The next pension bind for state lawmakers involves Chicago teachers, and it won’t involve state money. Chicago teachers were not included in last year’s pension restructuring law, which is now in court, and Chicago schools will have to boost pension contributions by $400 million, if nothing changes. Illinois Senate President John Cullerton (D-Chicago) says the state is not living up to its responsibility to fund Chicago teacher pensions, but there’s no chance that this problem will be solved with state money.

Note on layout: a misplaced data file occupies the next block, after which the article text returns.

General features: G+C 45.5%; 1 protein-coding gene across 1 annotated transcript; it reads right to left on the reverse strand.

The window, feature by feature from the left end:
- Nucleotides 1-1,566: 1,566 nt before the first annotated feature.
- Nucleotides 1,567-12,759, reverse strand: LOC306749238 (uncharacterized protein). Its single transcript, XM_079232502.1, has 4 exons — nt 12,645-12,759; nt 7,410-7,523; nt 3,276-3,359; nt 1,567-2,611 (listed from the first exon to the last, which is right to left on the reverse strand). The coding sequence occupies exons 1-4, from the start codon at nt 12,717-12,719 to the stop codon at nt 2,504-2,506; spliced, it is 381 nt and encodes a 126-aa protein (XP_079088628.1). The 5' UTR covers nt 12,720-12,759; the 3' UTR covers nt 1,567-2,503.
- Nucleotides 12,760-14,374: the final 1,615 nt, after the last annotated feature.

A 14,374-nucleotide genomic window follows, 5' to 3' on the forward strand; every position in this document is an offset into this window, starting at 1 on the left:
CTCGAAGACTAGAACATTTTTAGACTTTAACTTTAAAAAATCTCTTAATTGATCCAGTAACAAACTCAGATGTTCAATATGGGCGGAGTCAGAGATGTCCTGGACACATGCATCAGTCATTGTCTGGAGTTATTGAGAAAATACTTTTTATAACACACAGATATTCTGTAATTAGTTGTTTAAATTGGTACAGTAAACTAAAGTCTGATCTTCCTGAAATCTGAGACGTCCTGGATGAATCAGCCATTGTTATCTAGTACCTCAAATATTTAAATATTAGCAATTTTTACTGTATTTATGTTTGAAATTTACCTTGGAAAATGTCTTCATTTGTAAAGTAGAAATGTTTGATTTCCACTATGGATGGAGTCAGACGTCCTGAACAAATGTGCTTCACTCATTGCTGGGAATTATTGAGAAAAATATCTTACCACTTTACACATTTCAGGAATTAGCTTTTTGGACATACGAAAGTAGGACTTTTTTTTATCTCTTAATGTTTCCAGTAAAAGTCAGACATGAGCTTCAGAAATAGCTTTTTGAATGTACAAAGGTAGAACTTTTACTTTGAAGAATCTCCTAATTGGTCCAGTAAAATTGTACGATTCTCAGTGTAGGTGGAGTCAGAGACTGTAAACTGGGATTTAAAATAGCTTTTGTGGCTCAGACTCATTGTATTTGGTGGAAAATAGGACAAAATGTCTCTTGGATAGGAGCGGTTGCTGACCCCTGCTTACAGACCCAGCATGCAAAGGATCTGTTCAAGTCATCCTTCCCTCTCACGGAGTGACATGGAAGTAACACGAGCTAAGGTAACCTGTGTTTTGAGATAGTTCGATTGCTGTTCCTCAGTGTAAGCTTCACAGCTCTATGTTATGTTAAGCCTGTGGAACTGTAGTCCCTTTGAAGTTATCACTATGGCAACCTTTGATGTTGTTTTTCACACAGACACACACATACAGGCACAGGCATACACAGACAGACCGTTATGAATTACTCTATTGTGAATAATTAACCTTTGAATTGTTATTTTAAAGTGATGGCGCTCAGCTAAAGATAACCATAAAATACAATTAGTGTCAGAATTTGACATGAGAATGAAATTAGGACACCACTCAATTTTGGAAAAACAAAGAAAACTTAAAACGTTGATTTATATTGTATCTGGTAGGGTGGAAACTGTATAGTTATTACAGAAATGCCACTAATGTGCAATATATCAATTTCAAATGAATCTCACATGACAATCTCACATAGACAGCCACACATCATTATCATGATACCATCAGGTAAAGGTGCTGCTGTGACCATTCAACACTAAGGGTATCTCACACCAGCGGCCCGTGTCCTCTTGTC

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“I don’t think there’ll be money coming from Springfield, as fair as it would be that the state start to pay, but we can’t pass that when it’s just Chicago that would support that,” he said. He said a 1995 law obligates the state to pay into the Chicago teachers’ pension fund 30 percent of what the state contributes to the Teachers Retirement System, which is for Downstate and suburban teachers. In fact, the state contributes less than one-third of 1 percent. Cullerton is urging Chicago teachers to look at the pension law that affects teachers Downstate and in the suburbs and agree to provisions that would limit the growth of benefits.
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